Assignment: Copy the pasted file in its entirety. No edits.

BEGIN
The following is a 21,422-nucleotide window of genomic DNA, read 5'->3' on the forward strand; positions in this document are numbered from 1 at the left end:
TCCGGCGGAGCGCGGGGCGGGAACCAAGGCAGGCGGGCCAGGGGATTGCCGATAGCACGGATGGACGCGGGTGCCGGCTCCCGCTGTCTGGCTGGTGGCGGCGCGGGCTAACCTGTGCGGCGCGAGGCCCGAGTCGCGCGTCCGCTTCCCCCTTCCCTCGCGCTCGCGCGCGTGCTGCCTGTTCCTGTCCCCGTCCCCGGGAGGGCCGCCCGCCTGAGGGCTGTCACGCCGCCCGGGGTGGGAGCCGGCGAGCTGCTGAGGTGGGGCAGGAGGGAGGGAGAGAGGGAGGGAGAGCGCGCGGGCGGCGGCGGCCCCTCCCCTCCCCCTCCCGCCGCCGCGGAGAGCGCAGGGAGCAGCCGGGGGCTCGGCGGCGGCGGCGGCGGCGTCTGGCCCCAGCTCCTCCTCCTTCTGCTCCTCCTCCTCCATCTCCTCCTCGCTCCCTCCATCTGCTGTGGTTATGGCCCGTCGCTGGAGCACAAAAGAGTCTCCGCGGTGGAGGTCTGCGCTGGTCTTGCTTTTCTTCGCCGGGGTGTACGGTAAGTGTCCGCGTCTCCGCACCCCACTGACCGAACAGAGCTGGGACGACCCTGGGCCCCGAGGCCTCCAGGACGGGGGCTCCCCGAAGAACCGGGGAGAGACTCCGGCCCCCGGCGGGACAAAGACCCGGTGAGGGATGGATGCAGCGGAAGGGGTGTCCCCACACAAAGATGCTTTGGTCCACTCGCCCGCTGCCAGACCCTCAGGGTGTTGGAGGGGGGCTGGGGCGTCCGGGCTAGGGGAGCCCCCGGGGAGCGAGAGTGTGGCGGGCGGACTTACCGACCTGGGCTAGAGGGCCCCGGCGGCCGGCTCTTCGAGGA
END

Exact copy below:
The following is a 21,422-nucleotide window of genomic DNA, read 5'->3' on the forward strand; positions in this document are numbered from 1 at the left end:
TCCGGCGGAGCGCGGGGCGGGAACCAAGGCAGGCGGGCCAGGGGATTGCCGATAGCACGGATGGACGCGGGTGCCGGCTCCCGCTGTCTGGCTGGTGGCGGCGCGGGCTAACCTGTGCGGCGCGAGGCCCGAGTCGCGCGTCCGCTTCCCCCTTCCCTCGCGCTCGCGCGCGTGCTGCCTGTTCCTGTCCCCGTCCCCGGGAGGGCCGCCCGCCTGAGGGCTGTCACGCCGCCCGGGGTGGGAGCCGGCGAGCTGCTGAGGTGGGGCAGGAGGGAGGGAGAGAGGGAGGGAGAGCGCGCGGGCGGCGGCGGCCCCTCCCCTCCCCCTCCCGCCGCCGCGGAGAGCGCAGGGAGCAGCCGGGGGCTCGGCGGCGGCGGCGGCGGCGTCTGGCCCCAGCTCCTCCTCCTTCTGCTCCTCCTCCTCCATCTCCTCCTCGCTCCCTCCATCTGCTGTGGTTATGGCCCGTCGCTGGAGCACAAAAGAGTCTCCGCGGTGGAGGTCTGCGCTGGTCTTGCTTTTCTTCGCCGGGGTGTACGGTAAGTGTCCGCGTCTCCGCACCCCACTGACCGAACAGAGCTGGGACGACCCTGGGCCCCGAGGCCTCCAGGACGGGGGCTCCCCGAAGAACCGGGGAGAGACTCCGGCCCCCGGCGGGACAAAGACCCGGTGAGGGATGGATGCAGCGGAAGGGGTGTCCCCACACAAAGATGCTTTGGTCCACTCGCCCGCTGCCAGACCCTCAGGGTGTTGGAGGGGGGCTGGGGCGTCCGGGCTAGGGGAGCCCCCGGGGAGCGAGAGTGTGGCGGGCGGACTTACCGACCTGGGCTAGAGGGCCCCGGCGGCCGGCTCTTCGAGGA